Peace Teams News, PO Box 10372, San Antonio TX 78210-0372, Tel: 877 814 6972







FALL, 2000: Volume 5 Issue 3

Leading or Being Led? by Ray Boucher

In May of 1999 my wife arrived home from a Peace & Social Concerns meeting with a pamphlet that described a project called Kamenge Reconstruction and Reconciliation Project. It reviewed the historical background that led to major conflict and violence in Burundi, Africa, and summarized the purpose of this undertaking. It also provided information about applying to participate as a member of the Team.

My heart quickened. I envisioned myself being a Team member. I became excited. I read the application requirements. One thing in my favor was that possession of good skills in building was not a prerequisite. The deadline for filing was one day away. No Problem. I obtained the application and returned it by e-mail. Uh, Oh! It says the applicant should have a Clearness/Support Committee. Sounds reasonable. Whatever it is, I’ll get one.

Once my application was in process and my acceptance confirmed, I never doubted my decision. After filing my application, I called six people from Hartford Monthly Meeting whom I had met through my wife’s involvement with the Peace and Social Concerns Committee. All six accepted at once to be on the Committee. No coaxing. No call backs. Just “yes!” My wife also joined the Committee. I was very moved by such a response. I thought “Quakers do it, they don’t just talk about it.” That was the beginning of my pull to Quakers. Was I leading or being led?

I wanted my Clearness Committee to know that I was doing this for me. I was drawn by the opportunity to go to a far away place; to experience first hand the hardship of the lives of the people who live there. I was pleased that as a member of the Team, I might be an agent offering hope and connection to people who are oppressed and isolated. Was I leading or being led?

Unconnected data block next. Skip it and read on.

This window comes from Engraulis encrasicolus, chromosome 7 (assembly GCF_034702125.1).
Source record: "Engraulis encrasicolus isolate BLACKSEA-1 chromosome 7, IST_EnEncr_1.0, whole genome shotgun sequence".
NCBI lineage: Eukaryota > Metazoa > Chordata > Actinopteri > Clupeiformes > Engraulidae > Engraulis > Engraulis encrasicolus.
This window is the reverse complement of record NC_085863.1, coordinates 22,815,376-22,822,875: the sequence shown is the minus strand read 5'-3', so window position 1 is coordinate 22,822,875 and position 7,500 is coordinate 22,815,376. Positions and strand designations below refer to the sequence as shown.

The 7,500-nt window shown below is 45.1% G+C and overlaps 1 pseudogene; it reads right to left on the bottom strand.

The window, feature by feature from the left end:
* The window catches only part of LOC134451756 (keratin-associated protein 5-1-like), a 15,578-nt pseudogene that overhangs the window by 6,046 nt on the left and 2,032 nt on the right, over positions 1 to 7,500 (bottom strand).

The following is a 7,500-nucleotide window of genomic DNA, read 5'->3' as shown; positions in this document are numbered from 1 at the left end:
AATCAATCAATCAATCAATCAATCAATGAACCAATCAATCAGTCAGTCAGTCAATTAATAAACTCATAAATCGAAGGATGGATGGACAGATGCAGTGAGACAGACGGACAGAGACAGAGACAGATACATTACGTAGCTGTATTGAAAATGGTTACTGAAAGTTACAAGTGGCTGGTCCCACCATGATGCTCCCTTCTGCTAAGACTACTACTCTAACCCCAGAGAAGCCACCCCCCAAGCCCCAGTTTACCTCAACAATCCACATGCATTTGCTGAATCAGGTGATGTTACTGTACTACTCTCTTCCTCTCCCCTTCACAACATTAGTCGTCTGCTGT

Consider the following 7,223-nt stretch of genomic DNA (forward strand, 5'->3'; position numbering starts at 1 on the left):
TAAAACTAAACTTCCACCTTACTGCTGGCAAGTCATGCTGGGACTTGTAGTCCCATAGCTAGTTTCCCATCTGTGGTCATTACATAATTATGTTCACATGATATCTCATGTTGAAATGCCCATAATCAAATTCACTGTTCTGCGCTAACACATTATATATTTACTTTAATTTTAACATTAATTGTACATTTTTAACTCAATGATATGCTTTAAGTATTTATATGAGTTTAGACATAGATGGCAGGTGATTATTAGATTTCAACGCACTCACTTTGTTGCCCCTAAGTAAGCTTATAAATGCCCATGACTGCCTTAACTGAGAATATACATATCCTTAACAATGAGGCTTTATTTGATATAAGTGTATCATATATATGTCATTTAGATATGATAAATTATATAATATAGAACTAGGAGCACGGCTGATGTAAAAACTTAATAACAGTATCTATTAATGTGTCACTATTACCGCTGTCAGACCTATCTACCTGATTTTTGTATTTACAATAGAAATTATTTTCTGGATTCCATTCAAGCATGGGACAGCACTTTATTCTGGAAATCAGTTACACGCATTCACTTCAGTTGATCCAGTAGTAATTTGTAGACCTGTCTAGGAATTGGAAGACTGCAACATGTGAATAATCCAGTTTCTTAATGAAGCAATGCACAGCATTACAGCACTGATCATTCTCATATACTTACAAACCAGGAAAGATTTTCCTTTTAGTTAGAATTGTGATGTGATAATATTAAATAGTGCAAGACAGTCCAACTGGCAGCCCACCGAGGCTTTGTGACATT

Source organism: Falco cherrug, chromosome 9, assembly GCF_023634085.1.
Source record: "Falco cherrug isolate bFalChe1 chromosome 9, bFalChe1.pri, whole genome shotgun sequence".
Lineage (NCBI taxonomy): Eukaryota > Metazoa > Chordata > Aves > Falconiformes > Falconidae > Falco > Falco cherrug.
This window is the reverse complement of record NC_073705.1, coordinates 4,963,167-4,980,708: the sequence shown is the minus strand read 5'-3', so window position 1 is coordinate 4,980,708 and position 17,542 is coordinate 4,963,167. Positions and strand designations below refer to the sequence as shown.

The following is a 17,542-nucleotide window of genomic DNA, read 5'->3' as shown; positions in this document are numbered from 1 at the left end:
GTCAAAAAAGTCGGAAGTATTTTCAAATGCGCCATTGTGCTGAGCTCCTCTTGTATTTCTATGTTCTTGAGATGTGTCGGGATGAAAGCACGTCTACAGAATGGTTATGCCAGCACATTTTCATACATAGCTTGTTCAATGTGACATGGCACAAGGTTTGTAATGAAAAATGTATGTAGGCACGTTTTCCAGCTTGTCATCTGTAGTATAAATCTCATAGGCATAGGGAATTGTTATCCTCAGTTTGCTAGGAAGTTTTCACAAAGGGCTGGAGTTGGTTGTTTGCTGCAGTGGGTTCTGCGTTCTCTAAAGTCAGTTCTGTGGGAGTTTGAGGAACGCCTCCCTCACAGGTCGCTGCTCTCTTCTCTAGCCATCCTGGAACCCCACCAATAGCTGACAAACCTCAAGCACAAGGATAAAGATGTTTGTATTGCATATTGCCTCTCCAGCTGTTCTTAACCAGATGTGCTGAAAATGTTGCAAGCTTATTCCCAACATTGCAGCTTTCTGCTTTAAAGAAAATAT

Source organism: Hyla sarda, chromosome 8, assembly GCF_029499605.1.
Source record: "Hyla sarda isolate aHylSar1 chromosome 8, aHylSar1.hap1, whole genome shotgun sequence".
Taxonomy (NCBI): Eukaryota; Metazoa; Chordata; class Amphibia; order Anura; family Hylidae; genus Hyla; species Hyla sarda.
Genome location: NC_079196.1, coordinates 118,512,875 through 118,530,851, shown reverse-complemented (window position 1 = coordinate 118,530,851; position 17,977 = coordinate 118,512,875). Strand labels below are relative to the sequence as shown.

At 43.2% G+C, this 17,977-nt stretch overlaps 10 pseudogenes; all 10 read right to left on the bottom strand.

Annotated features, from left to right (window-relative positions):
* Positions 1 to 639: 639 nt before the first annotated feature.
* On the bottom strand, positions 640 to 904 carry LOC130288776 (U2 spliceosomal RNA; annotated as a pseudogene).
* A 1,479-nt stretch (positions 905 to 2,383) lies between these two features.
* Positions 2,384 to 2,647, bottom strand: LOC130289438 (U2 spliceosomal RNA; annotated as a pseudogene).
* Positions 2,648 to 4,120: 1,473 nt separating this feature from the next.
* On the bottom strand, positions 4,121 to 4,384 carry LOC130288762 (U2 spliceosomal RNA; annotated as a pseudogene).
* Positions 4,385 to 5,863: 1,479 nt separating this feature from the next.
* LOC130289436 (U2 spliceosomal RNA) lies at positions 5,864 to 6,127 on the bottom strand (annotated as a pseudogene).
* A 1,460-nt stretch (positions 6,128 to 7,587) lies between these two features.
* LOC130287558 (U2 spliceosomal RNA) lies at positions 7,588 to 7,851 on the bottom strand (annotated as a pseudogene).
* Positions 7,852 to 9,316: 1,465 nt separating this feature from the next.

Ray Boucher in Burundi

I wanted my Clearness Committee to know that I was concerned about how little I brought to the table, i.e., not familiar with Quaker practice, a lack of technical skills in building and little experience in “roughing it”. I envisioned being in some remote place having to eat strange food, while fighting off malaria-carrying mosquitoes and watching for any sign of warlike activity. “How will I handle it?” was my concern, not “maybe I shouldn’t be doing this.” Was I leading or being led? Probably both. I took the lead and my Clearness Committee picked up the lead. It was like cross-pollination where we all benefited from our involvement. I knew that I had everyone’s encouragement and support, which continually moved me forward.

I don’t usually see myself as very spiritual but a spirit surrounded me from these meetings and from discussions with this peer Committee. I felt a responsibility develop to live up to the expectations and beliefs that they had in my contributions to the Team and the project. Was this leading or being led?

One of the most rewarding pieces for me has been the continuity of the relationship with the Committee. After my return from Burundi, my Committee initiated debriefing meetings and helped me with the emotional baggage with which I returned. This was very valuable. In turn, I used my Committee to support me in doing outreach. Without them, I probably would have let the experience fade and then moved on to something else. This same Committee, every person, agreed to continue to provide clarity and support for my subsequent participation in a Friends Peace Team Project in Uganda; beforehand, during the project and after my return. We met as recently as two weeks ago to review our ongoing efforts and to be updated on current conditions in the involved countries. The Committee will remain intact indefinitely as we look at ways that our Monthly Meeting and New England Yearly Meeting might further build our relationship with Burundi Yearly meeting and other African Quakers.